More great stuff I've come across:
1. Sabri Mudallal (Moudallal), live in concert in Cologne (1988) and studio recordings (1989).
This two CD set is available to download here, courtesy the music blog Oriental Traditional Music from LPs & Cassettes. Sabri Moudallal (1918-2006) was one of the twentieth centuries most renowned singers hailing from Aleppo, Syria. He was both a muezzin and a singer of the distinctive Aleppo genre of music, the wasla 'suite.' He is probably best known outside of Syria as a vocalist with the al-Kindi Ensemble. Essential reading on Aleppo's music scene, including a discussion of Moudallal, is Jonathan Shannon's Among the Jasmine Trees Music and Modernity in Contemporary Syria.
2. A collection of recordings, courtesy the music blog Arab Tunes, by Cheikha Habiba Saghira dating from the seventies and eighties. Habiba Saghira is one of the great rai cheikhas. The set commences with the song "Nebghi Nechreb" (I want to drink). It concludes with "Yasker Ou Yebki" (He drinks and cries). You get the idea. I posted photos of a couple Habiba Saghira record jackets awhile back, here.
3. Courtesy the music blog Phono Mundial, a mixtape of music of El Ghorba or exile, a "cassette" composed of two "sides" of Maghrebi music. Side A is a set of music, produced mostly in France, dating from post Algerian independence. Great tracks from the likes of Abranis, Doukkali and Mazouni. Side B is a bit more contemporary than Side B, with some great twist, yé-yé, rock'n'roll and Kabyle fusion, from the likes of Karoudji, Mazouni (again), and Rachid et Fathi. It also includes a song very dear to my heart, Bellemou's "Zerga ou Mesrara," with vocals from Hamani Tmouchenti, one of the original pop-rai songs. I've written about it previously here and here. (Phono Mundial claims the recording of this Bellemou track was done in Marseille. I wonder...) [Correction, December 30, 2014: apologies to Phono Mundial, who say the track was issued in Marseille, and not recorded there. So cool that it was issued there!]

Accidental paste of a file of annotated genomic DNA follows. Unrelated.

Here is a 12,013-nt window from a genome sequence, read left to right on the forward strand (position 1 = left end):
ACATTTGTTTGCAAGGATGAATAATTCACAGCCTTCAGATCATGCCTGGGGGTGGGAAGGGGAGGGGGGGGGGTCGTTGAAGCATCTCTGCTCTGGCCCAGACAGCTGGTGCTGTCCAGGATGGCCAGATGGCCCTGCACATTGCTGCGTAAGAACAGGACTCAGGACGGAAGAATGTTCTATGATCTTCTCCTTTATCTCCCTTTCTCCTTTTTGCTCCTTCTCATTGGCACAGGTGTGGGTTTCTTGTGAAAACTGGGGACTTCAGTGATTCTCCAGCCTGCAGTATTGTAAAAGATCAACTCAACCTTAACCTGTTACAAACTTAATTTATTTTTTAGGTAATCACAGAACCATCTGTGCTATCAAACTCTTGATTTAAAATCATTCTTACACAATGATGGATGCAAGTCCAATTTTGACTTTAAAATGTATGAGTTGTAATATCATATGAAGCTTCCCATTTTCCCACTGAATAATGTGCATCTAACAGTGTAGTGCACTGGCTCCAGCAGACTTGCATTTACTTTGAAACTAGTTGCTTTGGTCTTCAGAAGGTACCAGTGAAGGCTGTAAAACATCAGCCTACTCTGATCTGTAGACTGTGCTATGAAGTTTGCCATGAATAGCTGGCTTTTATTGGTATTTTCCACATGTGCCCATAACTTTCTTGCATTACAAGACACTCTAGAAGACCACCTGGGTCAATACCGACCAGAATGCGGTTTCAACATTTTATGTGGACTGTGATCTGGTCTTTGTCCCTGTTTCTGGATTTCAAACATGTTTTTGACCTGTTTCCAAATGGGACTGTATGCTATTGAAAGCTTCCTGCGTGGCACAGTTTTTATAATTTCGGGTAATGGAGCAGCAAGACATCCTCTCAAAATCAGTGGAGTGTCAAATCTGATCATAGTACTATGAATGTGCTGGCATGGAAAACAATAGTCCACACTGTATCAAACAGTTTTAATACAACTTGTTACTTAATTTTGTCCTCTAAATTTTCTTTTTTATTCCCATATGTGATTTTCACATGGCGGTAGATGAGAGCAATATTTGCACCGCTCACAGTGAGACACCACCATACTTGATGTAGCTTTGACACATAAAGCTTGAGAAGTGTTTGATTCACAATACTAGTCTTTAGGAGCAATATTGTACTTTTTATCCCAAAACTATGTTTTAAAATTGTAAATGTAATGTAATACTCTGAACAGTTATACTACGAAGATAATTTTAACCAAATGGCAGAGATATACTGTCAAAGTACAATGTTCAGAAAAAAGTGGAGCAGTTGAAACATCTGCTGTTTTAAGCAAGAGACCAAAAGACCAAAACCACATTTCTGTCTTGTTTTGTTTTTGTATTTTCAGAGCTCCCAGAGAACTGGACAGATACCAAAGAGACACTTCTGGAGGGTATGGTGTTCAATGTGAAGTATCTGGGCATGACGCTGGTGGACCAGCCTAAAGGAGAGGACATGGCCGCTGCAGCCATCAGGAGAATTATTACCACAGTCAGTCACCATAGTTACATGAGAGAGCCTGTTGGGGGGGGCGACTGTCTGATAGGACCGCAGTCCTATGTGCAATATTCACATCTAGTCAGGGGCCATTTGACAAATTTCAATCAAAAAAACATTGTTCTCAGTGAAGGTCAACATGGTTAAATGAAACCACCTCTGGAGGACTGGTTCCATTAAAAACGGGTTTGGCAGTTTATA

4. Courtesy Jewish Morocco, a mixtape for Hanukkah (or any other holiday you like, in fact), titled "Mazal Haï Mazal: Eight North African Tracks to Light Your Soul On Fire." It is not free, it's $5, or more, if you'd care to donate to Jewish Morocco's digitalization project. You won't find these rare tracks elsewhere, by such renowned artists as Albert Suissa, Reinette l'Oranaise, and Zohra El Fassia. I'm particularly excited about getting my hands on a recording of Blond-Blond's "La Bombe Atomique." Read more about this collection here.
Happy holiday listening!